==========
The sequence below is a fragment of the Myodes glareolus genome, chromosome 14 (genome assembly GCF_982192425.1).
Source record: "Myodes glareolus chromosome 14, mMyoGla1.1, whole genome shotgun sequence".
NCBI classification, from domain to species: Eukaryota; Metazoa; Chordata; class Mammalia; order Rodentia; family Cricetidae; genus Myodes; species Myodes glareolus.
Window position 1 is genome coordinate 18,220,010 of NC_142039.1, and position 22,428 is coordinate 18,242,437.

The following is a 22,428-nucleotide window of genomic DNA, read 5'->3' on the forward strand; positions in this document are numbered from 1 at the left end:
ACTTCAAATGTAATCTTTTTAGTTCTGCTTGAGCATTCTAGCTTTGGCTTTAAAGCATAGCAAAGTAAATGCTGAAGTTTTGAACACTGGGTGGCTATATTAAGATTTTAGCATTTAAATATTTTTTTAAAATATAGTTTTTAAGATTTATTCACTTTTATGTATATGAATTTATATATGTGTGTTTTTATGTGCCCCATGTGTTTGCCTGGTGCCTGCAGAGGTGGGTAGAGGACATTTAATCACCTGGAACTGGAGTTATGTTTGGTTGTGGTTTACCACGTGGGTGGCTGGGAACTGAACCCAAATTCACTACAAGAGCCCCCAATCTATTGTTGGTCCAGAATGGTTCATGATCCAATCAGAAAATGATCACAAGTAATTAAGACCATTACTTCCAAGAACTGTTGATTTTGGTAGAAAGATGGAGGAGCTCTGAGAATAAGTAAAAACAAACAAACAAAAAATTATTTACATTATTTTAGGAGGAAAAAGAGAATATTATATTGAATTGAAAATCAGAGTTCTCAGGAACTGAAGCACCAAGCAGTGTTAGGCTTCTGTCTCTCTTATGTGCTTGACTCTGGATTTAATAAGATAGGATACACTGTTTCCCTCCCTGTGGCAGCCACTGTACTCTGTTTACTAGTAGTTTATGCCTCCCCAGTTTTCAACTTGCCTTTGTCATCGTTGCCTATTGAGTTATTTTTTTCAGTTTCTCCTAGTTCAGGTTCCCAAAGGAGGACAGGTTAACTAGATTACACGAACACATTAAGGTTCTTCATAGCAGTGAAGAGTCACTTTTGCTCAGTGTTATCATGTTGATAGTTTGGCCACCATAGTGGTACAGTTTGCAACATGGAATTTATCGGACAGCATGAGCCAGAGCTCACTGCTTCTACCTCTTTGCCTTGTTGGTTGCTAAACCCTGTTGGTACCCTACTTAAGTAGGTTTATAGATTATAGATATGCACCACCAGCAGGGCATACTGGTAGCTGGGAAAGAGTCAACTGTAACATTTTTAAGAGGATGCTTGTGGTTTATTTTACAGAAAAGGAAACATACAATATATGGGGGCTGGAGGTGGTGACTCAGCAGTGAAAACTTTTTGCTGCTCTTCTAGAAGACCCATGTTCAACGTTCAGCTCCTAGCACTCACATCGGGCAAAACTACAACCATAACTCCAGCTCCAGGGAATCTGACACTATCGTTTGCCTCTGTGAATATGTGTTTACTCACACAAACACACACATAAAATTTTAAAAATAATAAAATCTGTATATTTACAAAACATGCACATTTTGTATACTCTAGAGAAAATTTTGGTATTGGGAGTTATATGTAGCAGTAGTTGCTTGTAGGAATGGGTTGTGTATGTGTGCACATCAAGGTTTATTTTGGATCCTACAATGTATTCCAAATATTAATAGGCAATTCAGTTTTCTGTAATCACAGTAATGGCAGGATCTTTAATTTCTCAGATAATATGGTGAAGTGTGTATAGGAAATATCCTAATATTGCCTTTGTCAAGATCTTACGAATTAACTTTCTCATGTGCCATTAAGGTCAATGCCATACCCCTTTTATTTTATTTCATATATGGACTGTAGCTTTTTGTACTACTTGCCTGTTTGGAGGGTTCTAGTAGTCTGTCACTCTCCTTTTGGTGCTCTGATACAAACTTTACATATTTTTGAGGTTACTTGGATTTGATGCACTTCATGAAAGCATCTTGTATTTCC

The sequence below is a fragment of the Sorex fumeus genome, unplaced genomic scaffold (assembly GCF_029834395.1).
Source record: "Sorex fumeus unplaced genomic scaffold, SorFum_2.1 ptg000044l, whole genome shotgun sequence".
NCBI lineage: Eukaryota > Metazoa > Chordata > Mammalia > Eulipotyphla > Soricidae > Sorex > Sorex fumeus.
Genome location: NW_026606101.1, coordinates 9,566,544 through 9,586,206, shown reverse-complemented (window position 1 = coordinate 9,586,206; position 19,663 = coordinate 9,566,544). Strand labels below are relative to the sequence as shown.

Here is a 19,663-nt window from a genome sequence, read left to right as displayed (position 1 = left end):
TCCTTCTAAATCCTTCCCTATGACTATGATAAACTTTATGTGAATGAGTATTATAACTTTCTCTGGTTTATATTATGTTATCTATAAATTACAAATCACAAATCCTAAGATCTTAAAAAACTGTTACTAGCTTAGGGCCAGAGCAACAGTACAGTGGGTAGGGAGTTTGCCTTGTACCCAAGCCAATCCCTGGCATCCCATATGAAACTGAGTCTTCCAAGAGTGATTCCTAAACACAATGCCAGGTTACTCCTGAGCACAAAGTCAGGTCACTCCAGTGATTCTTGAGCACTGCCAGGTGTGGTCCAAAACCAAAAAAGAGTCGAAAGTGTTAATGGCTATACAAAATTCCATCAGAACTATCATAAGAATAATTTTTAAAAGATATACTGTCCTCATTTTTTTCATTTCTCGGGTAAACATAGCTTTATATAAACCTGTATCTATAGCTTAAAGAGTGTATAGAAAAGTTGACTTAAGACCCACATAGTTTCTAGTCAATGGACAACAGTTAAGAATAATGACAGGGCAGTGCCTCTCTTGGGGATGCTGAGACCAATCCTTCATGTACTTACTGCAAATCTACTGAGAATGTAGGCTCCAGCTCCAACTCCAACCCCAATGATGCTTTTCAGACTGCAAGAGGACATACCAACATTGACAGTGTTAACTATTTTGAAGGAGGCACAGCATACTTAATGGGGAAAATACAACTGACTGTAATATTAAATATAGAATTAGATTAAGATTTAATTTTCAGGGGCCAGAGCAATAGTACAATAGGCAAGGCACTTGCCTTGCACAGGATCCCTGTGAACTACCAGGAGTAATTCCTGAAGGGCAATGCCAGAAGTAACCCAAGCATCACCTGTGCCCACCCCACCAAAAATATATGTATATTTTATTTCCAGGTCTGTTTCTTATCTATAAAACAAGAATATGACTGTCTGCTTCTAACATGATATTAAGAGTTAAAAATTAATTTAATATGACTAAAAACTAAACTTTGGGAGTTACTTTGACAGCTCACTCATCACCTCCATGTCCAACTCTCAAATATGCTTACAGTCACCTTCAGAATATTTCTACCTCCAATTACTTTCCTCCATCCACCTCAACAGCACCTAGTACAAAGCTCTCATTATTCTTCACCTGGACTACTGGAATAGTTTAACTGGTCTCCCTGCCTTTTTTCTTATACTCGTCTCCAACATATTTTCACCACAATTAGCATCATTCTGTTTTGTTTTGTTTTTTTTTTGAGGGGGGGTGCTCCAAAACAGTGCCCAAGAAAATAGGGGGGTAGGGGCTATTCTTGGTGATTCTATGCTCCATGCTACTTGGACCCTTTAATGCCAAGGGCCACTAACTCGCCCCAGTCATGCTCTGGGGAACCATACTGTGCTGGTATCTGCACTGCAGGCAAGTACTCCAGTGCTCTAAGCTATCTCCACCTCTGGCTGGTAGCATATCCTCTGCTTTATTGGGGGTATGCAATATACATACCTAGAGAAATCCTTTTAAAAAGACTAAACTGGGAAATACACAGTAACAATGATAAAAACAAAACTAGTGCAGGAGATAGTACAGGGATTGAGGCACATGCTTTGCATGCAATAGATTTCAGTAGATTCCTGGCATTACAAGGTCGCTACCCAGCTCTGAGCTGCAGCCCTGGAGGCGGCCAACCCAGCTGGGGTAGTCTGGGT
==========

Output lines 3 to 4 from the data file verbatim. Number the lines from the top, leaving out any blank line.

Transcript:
NCBI classification, from domain to species: Eukaryota; Metazoa; Chordata; class Mammalia; order Rodentia; family Cricetidae; genus Myodes; species Myodes glareolus.
Window position 1 is genome coordinate 18,220,010 of NC_142039.1, and position 22,428 is coordinate 18,242,437.